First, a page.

About

VVAudio

VVAudio started around 2001 when David McGriffy recorded the Reno Air Races with a SoundField microphone and went looking for software for processing the results. Angelo Farina had a bit of Fortran code on his web site for deriving virtual microphones from B-format. David rewrote it in C++, added a visual interface and Visual Virtual Mic was born. Thus VVAudio was in the ambisonic decoder business.

Then in 2007, Core Sound began developing its TetraMic and looking for software to support it. VVAudio worked with Len Moskowitz and Richard Lee to develop a calibration process and a signal chain to implement the results. Thus VVAudio got into the encoder business.

Over the last several years, VVAudio has been investigating higher order ambisonics and parametric techniques. While HOA is clearly starting to be a useful tool, it also became clear that we haven't nearly done first order right yet. At a minimum, we believe that this means encode, decode, rotate, and pan available for all the important platforms. VVEncode is the first release towards this end.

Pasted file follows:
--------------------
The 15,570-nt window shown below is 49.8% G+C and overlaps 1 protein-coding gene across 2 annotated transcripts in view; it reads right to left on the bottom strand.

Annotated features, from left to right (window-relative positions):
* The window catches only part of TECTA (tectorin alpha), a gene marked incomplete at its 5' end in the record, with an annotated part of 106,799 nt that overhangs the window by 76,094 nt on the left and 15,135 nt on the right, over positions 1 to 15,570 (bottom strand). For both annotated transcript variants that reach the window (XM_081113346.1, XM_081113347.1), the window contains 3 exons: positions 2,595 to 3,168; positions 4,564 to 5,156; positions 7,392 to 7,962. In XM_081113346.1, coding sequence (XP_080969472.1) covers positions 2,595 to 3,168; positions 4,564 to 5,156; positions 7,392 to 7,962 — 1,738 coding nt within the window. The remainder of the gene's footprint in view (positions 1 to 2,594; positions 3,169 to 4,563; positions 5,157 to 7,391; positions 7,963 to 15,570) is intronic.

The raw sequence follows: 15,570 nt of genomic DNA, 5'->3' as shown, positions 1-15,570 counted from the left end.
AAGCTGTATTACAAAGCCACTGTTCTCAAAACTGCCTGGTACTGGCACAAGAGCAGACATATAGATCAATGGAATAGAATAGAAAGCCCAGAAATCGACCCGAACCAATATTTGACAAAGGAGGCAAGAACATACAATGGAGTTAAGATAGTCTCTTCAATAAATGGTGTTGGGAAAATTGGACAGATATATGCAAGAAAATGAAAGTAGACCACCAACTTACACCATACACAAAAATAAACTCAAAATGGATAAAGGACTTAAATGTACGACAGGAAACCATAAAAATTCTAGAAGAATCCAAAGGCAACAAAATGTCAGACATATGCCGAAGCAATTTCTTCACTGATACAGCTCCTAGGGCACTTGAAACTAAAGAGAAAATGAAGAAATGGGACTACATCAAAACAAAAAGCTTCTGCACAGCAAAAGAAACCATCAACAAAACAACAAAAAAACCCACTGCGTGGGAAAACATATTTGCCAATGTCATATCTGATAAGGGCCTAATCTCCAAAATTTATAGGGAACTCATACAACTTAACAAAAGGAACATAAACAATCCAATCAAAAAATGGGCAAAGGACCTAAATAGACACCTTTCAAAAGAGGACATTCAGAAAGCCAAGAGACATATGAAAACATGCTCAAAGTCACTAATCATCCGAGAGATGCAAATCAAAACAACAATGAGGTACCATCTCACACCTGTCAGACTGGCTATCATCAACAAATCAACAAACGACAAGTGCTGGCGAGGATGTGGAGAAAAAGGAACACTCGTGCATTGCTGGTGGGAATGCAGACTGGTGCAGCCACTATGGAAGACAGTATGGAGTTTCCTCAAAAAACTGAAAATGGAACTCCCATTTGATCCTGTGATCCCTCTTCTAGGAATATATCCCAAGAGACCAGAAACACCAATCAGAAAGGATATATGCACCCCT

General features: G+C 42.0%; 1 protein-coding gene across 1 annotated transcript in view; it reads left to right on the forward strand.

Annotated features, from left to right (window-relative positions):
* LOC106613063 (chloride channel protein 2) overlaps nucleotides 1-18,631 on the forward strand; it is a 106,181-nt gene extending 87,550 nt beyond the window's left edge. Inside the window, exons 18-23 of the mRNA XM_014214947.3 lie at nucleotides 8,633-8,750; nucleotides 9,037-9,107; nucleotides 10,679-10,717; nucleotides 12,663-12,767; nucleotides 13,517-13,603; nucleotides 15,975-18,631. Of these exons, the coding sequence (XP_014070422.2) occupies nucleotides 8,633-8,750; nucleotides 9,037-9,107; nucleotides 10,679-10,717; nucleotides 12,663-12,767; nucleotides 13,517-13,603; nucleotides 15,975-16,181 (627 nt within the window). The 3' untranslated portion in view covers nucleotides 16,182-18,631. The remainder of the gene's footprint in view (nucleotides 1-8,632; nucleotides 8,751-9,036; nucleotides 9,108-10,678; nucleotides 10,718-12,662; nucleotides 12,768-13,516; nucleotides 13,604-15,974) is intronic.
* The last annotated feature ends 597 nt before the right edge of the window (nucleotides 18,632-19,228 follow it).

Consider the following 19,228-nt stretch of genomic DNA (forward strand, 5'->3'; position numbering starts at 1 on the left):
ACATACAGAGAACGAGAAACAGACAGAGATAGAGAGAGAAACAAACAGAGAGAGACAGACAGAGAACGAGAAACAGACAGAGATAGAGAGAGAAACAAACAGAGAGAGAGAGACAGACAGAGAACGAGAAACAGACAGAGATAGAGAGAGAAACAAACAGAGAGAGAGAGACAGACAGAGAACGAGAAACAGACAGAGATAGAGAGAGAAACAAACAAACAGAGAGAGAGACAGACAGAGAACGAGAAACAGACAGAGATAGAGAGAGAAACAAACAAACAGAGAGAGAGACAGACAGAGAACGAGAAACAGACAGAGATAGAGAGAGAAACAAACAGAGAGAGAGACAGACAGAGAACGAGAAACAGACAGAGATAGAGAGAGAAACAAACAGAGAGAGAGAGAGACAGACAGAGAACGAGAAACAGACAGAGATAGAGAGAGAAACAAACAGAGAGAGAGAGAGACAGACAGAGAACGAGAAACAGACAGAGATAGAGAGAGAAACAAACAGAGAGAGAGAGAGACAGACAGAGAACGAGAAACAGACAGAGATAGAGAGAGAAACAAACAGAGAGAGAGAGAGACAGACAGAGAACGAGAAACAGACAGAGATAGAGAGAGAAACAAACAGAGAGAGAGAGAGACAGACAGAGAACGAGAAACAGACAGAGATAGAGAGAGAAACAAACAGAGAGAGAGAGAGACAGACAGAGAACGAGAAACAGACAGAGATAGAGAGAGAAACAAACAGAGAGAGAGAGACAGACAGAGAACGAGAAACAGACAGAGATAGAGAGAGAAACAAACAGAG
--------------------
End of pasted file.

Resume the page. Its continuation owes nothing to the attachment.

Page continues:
Here's a timeline of VVAudio's releases

  • 2001 - Visual Virtual Mic
  • 2005 - VVMicVST
  • 2007 - VVMic for TetraMic
  • 2008 - VVTetraVST
  • 2009 - parametric and HOA
  • 2013 - VVSDK
  • 2015 - VVEncode

David McGriffy

David McGriffy is VVAudio's principle inventor, programmer, and just about everything else. He has been recording music since he could press the record button on his father's stereo and been programming computers nearly as long. Add a degree in math, stir well, and you have ambisonics. While working on audio code, David has also held many varied jobs in the computer industry, from startups to government and natural foods to oil rigs, this last leading to a patent for a vibration analysis system.